Bone Tomahawk: an underrated horror

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(C) RLJ Entertainment
(C) RLJ Entertainment
Image: RLJ Entertainment

What was the last film that properly terrified you? For me, it was Bone Tomahawk, specifically the the third act. It is utterly nerve-wracking in the way few horror films manage — which is all the more impressive considering that, for the majority of the film, it doesn’t really feel like a horror film at all.

The directorial debut of screenwriter, author, cinematographer and musician S. Craig Zahler, Bone Tomahawk is a strange beast of a film. It contains the kind of stomach-churning gore that would typically mark a film as pure midnight movie fodder, yet for its first three-quarters it unfolds as a pure Western of the old-fashioned, slow-burning variant; the kind of sumptuous, earthy picture Howard Hawks or John Ford might be proud to call their own. It is a bracing, clever, superbly acted and wholly satisfying piece that deserved a much bigger audience than it got, and probably the smartest film to ever feature a hot flask getting shoved into an open wound. If you’re looking for a horror film this Halloween, you could scarcely do better.

The plot is simple enough. One night in the frontier town of Bright Hope, town doctor Samantha O’Dwyer, jailed drifter Purvis, and sheriff’s deputy Nick go missing, while a stable boy is murdered. After a local Native American tracker deduces that the kidnappings are the work of a tribe of cannibalistic cave-dwelling savages known as the Troglodytes, a posse – Sheriff Franklin Hunt (Kurt Russell), his Deputy “Chicory” Kory (Richard Jenkins), Samantha’s injured husband Arthur (Patrick Wilson), and slippery educated gentleman John Brooder (Matthew Fox) – ride out into the wilderness to try and save the captives. Suffice to say, what they find is gruesome, but the film takes its time getting to its deadly destination.

The spectres of Henry Hathaway and Cormac McCarthy loom large, while cinematographer Benjamin Bakshi crafts lyrical images of the wide frontier that belie the film’s modest budget (just $1.8 million). There are no cutaways to the Troglodytes stalking in the dark or their victims suffering in cages, Zahler instead opting to stay with his central quartet as they, like Ethan Edwards and his band of gunslingers in The Searchers, venture into the unknown armed solely with an unwavering, and soon challenged, belief in Manifest Destiny. And quite frankly there’s no other way we’d have it – these characters are effortlessly enjoyable to spend time with. The film is an acting treat, with all four leads savouring Zahler’s rich dialogue in classy performances. Russell is as good as he’s ever been, gruff and authoritative but also capable of selling vulnerability and desperation when the situation calls for it, while the ever-dependable, ever-underrated Patrick Wilson has a nice line in downtrodden decency and low-key intensity. Matthew Fox, meanwhile, is a revelation with a scene-stealing (but, crucially, never show-stealing) against-type performance that sees him ooze glib sliminess and capricious menace from every smirk as a ruthlessly pragmatic gun-for-hire. Perhaps the best of all is Richard Jenkins, whose endearingly rambling and sincerely good-hearted performance would have likely picked up awards attention in a higher-profile film of a more respectable genre. It is down to the work of these fine performers that we remain utterly engrossed with the film even through its leisurely paced middle act, and that we genuinely care when things inevitably go south.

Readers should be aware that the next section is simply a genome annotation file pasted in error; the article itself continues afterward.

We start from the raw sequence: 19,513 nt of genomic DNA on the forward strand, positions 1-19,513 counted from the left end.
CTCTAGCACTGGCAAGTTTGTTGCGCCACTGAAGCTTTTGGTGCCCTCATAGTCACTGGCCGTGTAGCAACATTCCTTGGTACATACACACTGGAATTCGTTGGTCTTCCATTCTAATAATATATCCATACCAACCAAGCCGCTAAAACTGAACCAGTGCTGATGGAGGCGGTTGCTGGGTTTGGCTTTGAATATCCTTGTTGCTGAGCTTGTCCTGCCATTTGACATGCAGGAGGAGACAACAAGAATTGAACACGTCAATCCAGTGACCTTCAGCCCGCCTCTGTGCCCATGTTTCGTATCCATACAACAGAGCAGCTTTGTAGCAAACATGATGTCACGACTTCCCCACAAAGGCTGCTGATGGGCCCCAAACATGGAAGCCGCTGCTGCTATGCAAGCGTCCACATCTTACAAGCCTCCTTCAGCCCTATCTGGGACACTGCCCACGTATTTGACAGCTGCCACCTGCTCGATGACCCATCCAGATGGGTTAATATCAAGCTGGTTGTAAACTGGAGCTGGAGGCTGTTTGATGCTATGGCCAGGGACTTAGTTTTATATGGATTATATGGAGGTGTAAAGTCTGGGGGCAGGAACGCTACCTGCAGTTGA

Indeed, once the dreaded Troglodytes finally take centre stage with a blood-chilling whistle, Bone Tomahawk kicks in with a vengeance and rarely looks back. The final act is stunningly, uncompromisingly violent, and Zahler shoots the bloodshed unflinchingly and makes it sting, ensuring that even as the carnage arguably goes over-the-top (most notably in a sequence that you’ll be talking of in hushed tones for weeks afterwards) it never becomes schlock. It’s nightmarish and harrowing bruised-forearm cinema, as Roger Ebert would have it, but it only works as well as it does because of those character-driven, subdued first two acts. This is exactly how horror fiction is meant to work: with a gradual build-up that heightens our anticipation of the climactic shocks and lets us get to know the central players so that we’re absolutely rooting for them to make it out once they come face-to-face with evil.

But even beneath its pulse-quickening thrills, the film is alive with ideas. Its collision of genres is no mere From Dusk Till Dawn-style switcheroo, but rather a canny recognition that both the western and the horror film are ultimately rooted in the same primal fear – that of the other and untameable. Bone Tomahawk pulls off its transition so well because it knows that Stagecoach and Cannibal Holocaust are both treatises on civilisation’s fear of that which it cannot control. Zahler also casts a sardonic eye over the archetypal Western’s dehumanisation of Native Americans and trigger-happy machismo, never outright critiquing but rather subtly undermining the chauvinistic assumptions on which that most American of genres is built. There’s a rich vein of wry humour running throughout as well, particularly in Russell and Jenkins’ interactions, that gives the film some added nuance and suggest that there’s a certain knowing absurdism to proceedings.

Both an unapologetic grindhouse thrill-ride and a genuinely adult film with rounded characters and potent subtext, Bone Tomahawk is an exemplary horror film that, if you can stomach it, is worth seeking out. And I will buy a drink for anyone I see dressed as a Troglodyte come October 31.

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